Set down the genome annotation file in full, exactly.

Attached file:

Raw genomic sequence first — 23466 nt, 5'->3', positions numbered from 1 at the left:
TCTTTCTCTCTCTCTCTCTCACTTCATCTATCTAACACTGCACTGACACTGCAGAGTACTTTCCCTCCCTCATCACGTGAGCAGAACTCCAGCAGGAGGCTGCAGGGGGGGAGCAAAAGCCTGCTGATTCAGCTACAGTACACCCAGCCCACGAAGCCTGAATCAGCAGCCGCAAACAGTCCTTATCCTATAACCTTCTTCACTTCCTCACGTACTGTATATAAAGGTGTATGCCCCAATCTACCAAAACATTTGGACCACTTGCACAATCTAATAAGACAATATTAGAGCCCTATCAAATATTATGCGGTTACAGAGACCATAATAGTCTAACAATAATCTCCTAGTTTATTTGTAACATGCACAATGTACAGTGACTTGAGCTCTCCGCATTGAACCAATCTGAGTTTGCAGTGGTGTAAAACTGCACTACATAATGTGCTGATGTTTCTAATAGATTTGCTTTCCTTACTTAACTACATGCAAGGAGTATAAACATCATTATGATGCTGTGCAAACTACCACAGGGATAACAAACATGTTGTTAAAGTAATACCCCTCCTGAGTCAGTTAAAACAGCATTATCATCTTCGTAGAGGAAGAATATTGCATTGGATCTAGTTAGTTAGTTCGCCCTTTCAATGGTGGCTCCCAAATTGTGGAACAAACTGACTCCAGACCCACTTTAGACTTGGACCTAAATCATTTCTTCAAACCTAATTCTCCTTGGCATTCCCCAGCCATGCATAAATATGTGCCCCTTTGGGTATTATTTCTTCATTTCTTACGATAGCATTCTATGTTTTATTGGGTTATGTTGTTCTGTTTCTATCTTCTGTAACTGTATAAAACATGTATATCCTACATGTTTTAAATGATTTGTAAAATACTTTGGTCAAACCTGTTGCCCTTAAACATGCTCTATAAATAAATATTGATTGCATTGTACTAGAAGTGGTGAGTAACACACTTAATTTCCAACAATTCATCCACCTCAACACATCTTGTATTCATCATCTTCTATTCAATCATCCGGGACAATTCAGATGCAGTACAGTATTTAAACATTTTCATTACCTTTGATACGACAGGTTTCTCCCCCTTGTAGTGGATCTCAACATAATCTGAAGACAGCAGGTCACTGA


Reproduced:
Raw genomic sequence first — 23466 nt, 5'->3', positions numbered from 1 at the left:
TCTTTCTCTCTCTCTCTCTCACTTCATCTATCTAACACTGCACTGACACTGCAGAGTACTTTCCCTCCCTCATCACGTGAGCAGAACTCCAGCAGGAGGCTGCAGGGGGGGAGCAAAAGCCTGCTGATTCAGCTACAGTACACCCAGCCCACGAAGCCTGAATCAGCAGCCGCAAACAGTCCTTATCCTATAACCTTCTTCACTTCCTCACGTACTGTATATAAAGGTGTATGCCCCAATCTACCAAAACATTTGGACCACTTGCACAATCTAATAAGACAATATTAGAGCCCTATCAAATATTATGCGGTTACAGAGACCATAATAGTCTAACAATAATCTCCTAGTTTATTTGTAACATGCACAATGTACAGTGACTTGAGCTCTCCGCATTGAACCAATCTGAGTTTGCAGTGGTGTAAAACTGCACTACATAATGTGCTGATGTTTCTAATAGATTTGCTTTCCTTACTTAACTACATGCAAGGAGTATAAACATCATTATGATGCTGTGCAAACTACCACAGGGATAACAAACATGTTGTTAAAGTAATACCCCTCCTGAGTCAGTTAAAACAGCATTATCATCTTCGTAGAGGAAGAATATTGCATTGGATCTAGTTAGTTAGTTCGCCCTTTCAATGGTGGCTCCCAAATTGTGGAACAAACTGACTCCAGACCCACTTTAGACTTGGACCTAAATCATTTCTTCAAACCTAATTCTCCTTGGCATTCCCCAGCCATGCATAAATATGTGCCCCTTTGGGTATTATTTCTTCATTTCTTACGATAGCATTCTATGTTTTATTGGGTTATGTTGTTCTGTTTCTATCTTCTGTAACTGTATAAAACATGTATATCCTACATGTTTTAAATGATTTGTAAAATACTTTGGTCAAACCTGTTGCCCTTAAACATGCTCTATAAATAAATATTGATTGCATTGTACTAGAAGTGGTGAGTAACACACTTAATTTCCAACAATTCATCCACCTCAACACATCTTGTATTCATCATCTTCTATTCAATCATCCGGGACAATTCAGATGCAGTACAGTATTTAAACATTTTCATTACCTTTGATACGACAGGTTTCTCCCCCTTGTAGTGGATCTCAACATAATCTGAAGACAGCAGGTCACTGA